But, let’s return to my struggles when writing my own.

It’s worth mentioning that I never suffered from not knowing what to write. Over years of managing teams I have become comfortable and confident with how I work and I’ve had a decent amount of feedback that others are happy with this as well; both from those that report to me and those that I have reported into.

I was able to specify quite precisely what I felt the core aspects of my role were, what I expected from myself and from those that work with me, and I was able to state my communication preferences quite succinctly. I didn’t even think I had that many quirks, on reflection.

However, each time I read it, something didn’t sit right. I couldn’t quite work it out at first. Was it that the content wasn’t truthful? Was it that I was describing an idealized version of myself that I would feel wasn’t entirely truthful if I published it?

Not exactly.

Observations from others

After some thought, I took myself back to the comments sections of the articles that I had originally read, and also spent some additional time searching on Twitter and the Web for what others had been saying about the concept.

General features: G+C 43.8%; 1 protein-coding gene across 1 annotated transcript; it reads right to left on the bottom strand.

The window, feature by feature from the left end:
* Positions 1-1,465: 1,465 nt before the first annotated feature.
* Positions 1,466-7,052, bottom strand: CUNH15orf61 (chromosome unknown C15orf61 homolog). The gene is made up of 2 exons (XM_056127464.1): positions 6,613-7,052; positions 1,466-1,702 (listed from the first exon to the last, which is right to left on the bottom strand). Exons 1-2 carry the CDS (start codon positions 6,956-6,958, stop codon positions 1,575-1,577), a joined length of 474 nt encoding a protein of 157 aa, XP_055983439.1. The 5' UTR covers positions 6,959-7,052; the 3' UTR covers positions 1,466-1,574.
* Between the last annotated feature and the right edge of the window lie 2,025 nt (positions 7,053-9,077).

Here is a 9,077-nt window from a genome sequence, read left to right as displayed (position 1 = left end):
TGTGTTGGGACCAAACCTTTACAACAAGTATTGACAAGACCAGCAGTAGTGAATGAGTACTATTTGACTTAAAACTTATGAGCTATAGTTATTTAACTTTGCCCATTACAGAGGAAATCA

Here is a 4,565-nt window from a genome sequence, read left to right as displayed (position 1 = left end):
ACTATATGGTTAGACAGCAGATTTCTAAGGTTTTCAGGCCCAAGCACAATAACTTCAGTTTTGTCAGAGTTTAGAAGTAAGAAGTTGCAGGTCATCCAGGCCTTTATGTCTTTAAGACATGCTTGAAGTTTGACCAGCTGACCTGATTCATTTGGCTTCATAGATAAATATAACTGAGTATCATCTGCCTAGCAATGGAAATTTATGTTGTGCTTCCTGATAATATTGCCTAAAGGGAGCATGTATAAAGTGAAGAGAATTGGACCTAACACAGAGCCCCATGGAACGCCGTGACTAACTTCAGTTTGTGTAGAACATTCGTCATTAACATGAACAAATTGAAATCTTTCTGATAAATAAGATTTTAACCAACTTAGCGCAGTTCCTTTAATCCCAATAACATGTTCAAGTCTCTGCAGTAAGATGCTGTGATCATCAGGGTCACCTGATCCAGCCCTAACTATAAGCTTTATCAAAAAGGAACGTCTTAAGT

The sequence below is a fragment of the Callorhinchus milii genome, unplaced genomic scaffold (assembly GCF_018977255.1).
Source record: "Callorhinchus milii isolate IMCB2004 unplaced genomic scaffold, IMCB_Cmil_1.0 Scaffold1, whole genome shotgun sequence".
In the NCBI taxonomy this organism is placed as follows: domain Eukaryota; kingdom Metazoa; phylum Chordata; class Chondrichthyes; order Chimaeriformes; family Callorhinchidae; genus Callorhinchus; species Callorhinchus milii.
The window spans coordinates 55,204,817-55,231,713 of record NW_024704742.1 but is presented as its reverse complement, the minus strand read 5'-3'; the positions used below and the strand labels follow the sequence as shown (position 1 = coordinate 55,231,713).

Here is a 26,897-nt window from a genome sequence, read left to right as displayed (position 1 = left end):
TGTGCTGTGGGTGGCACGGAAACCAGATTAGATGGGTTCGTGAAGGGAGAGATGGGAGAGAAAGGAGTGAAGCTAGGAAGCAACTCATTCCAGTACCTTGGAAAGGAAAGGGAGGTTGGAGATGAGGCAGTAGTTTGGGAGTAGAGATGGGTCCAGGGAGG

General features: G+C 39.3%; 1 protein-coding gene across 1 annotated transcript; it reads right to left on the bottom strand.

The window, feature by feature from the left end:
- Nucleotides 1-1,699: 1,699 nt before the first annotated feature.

A few observations stood out.

The first was by Margaret Heffernan in reply to the original article on Hacker Noon:

Wow, these are all so similar it’s uncanny. I started wondering if actually they were all written by the same person. Everyone wants to be excellent. Everyone is here for you, not themselves. Everyone wants to be responsive but not intrusive. Did they all read the same management book? Sadly what these don’t show up are the differences that make people interesting.

This was congruent with the feeling that I experienced reading my own words: they felt like the words of others.

Every sentence that I was able to commit to (digital) paper felt like plagiarism of something that I’d already read elsewhere. Is management done well, in technology or otherwise, effectively the same core principles that we’ve all read from umpteen management books and learned from our own mentors? Have we reached technology management homogeneity?

Then, I uncovered a further observation.

Whilst reading through related conversation on Twitter, I came across an opinion stating that the concept itself could be flawed.

As Robert MacCloy points out in the same thread, surely, shouldn’t the burden of adaptability be on the manager? After all, isn’t it the duty of the manager to facilitate their direct reports, and in doing so, the manager should not expect their staff to change how they work to suit them? Do we not all possess different relationships depending on who we are?

. . .

I’d hit writer’s block.